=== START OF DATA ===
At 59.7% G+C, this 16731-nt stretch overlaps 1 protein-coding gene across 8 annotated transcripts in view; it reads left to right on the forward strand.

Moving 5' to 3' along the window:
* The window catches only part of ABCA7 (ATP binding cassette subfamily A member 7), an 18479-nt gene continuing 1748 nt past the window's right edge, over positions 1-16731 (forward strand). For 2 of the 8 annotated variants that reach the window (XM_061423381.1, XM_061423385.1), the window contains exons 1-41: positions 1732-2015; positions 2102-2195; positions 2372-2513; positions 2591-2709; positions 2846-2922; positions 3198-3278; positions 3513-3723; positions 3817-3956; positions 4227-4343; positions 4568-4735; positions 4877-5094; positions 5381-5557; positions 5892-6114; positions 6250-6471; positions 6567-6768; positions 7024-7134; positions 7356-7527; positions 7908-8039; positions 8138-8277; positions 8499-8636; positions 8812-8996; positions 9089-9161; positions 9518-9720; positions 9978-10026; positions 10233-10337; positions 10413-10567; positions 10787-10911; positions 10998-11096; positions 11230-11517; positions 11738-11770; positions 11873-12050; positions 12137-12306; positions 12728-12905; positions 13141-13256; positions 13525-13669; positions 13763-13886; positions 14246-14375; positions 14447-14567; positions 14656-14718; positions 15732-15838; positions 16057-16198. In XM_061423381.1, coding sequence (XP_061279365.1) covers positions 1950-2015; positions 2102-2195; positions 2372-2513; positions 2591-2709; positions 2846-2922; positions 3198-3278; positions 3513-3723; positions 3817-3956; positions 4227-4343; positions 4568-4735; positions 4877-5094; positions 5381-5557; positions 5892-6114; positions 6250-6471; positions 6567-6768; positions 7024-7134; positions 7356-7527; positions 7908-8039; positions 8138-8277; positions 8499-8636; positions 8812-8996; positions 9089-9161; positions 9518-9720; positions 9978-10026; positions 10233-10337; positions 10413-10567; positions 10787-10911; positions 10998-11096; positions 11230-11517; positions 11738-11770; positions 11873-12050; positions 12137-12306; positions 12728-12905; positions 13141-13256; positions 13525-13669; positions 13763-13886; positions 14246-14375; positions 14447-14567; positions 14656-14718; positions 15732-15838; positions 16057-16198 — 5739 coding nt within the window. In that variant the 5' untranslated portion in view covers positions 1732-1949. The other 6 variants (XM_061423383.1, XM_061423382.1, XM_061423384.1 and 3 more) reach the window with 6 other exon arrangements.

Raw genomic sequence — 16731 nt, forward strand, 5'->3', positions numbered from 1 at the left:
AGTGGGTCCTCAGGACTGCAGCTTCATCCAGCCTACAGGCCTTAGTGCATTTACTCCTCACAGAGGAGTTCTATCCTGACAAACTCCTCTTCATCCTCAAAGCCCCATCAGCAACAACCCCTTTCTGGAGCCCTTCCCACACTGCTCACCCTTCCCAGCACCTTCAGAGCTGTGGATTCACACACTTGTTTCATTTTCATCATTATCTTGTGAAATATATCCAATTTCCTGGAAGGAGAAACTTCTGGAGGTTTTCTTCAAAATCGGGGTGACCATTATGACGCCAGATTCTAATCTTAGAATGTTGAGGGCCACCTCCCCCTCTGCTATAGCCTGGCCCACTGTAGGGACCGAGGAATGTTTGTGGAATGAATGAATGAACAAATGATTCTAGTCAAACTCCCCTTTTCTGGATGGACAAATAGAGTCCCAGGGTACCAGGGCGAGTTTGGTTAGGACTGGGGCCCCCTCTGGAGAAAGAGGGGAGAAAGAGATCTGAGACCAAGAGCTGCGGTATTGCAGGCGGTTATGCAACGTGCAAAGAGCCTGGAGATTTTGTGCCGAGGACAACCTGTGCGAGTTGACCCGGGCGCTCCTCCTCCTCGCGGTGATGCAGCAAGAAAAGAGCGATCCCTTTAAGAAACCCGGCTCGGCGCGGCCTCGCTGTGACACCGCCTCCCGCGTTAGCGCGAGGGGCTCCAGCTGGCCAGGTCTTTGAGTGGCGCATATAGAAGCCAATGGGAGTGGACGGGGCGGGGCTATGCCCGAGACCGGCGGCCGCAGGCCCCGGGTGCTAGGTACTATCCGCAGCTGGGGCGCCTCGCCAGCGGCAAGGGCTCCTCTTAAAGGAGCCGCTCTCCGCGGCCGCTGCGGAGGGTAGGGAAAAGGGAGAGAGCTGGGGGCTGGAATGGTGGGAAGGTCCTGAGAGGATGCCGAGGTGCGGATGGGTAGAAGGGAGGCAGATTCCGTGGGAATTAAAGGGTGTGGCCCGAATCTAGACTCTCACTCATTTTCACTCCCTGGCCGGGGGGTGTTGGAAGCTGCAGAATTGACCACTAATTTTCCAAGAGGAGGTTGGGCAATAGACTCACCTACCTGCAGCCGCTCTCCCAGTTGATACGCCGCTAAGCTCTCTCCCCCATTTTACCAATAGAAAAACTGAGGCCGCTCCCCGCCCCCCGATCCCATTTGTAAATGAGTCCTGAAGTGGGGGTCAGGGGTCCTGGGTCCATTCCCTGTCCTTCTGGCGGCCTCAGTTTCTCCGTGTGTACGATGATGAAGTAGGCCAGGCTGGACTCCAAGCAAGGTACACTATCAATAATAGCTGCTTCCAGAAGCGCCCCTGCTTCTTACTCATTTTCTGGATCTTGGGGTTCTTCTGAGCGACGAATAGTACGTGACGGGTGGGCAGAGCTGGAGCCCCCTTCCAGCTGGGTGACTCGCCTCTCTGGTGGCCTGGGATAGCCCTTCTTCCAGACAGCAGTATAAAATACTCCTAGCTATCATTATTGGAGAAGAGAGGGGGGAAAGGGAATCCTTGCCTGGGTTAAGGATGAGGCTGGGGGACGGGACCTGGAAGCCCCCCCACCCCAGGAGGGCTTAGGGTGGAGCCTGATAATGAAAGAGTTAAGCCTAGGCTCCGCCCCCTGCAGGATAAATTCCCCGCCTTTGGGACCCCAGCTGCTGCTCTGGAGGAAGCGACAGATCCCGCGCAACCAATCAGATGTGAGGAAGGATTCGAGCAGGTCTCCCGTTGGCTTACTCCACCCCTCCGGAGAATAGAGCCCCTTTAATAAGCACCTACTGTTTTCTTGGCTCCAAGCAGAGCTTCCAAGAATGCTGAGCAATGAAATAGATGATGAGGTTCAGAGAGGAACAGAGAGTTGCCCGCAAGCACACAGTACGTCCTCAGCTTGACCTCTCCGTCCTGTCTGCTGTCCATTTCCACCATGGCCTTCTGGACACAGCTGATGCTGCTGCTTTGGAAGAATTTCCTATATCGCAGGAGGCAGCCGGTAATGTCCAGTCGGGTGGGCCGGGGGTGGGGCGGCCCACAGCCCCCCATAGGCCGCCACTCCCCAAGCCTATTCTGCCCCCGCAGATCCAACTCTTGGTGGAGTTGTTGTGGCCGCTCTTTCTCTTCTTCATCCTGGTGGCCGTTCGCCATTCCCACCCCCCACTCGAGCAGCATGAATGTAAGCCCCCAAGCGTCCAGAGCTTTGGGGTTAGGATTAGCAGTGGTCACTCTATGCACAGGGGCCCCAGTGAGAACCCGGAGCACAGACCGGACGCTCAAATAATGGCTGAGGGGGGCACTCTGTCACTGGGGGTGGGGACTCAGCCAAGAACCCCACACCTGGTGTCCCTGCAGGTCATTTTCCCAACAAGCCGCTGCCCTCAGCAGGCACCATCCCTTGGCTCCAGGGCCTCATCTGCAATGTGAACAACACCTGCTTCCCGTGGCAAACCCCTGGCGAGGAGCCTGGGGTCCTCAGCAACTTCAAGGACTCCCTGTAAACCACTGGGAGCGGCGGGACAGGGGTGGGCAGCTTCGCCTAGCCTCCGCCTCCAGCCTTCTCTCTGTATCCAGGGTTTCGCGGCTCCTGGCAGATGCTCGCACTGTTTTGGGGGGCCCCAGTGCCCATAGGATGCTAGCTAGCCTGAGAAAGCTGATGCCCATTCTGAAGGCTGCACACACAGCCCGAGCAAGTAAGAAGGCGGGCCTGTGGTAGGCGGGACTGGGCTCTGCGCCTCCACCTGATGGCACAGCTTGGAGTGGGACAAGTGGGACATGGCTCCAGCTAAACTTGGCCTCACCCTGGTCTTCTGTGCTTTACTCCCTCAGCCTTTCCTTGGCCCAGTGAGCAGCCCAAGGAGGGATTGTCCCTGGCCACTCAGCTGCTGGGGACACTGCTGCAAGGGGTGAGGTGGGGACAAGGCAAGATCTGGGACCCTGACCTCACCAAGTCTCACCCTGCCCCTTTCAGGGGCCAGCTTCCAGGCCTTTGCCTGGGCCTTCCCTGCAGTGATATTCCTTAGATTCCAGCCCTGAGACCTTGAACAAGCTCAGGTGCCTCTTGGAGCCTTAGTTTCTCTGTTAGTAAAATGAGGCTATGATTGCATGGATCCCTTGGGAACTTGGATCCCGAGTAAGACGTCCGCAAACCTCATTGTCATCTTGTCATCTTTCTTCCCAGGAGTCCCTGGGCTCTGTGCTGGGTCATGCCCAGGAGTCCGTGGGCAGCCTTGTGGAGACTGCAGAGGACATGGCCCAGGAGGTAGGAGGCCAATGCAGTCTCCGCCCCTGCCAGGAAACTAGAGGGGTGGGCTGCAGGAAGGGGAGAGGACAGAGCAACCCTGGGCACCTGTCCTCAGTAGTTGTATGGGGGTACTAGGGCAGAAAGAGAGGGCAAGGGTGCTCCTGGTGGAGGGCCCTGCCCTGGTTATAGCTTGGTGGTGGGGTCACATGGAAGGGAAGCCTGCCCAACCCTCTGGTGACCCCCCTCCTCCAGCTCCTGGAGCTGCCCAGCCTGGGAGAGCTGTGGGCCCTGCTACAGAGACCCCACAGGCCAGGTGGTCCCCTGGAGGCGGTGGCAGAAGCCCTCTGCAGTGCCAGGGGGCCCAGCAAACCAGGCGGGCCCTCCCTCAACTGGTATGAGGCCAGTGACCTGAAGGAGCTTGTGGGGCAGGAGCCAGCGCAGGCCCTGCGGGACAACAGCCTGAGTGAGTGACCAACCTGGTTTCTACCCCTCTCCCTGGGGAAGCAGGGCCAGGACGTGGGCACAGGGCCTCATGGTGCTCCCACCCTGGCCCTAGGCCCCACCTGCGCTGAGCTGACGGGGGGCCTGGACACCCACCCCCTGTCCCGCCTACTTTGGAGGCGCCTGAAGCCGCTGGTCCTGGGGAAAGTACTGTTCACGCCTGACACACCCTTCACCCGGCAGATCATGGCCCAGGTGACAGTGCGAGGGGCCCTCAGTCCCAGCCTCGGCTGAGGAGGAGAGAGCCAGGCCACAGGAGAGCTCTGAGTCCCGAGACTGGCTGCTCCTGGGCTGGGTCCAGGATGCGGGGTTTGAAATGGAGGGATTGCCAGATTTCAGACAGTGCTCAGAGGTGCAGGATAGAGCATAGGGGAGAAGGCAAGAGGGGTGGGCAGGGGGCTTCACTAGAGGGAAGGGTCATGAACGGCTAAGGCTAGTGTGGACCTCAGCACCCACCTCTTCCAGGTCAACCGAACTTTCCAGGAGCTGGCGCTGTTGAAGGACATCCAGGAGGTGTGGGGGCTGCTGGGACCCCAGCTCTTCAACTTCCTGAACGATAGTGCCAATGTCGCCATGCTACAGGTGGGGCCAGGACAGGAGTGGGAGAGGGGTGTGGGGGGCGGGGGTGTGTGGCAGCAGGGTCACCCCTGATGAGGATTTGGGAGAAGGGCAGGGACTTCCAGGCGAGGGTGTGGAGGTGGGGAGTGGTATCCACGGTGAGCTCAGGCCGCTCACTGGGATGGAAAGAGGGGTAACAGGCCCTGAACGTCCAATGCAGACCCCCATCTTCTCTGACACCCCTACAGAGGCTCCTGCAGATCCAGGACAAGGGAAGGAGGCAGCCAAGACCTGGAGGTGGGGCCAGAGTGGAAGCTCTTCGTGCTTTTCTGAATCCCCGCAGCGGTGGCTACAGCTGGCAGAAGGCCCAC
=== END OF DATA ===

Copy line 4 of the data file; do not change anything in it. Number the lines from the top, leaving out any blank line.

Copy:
Raw genomic sequence — 16731 nt, forward strand, 5'->3', positions numbered from 1 at the left: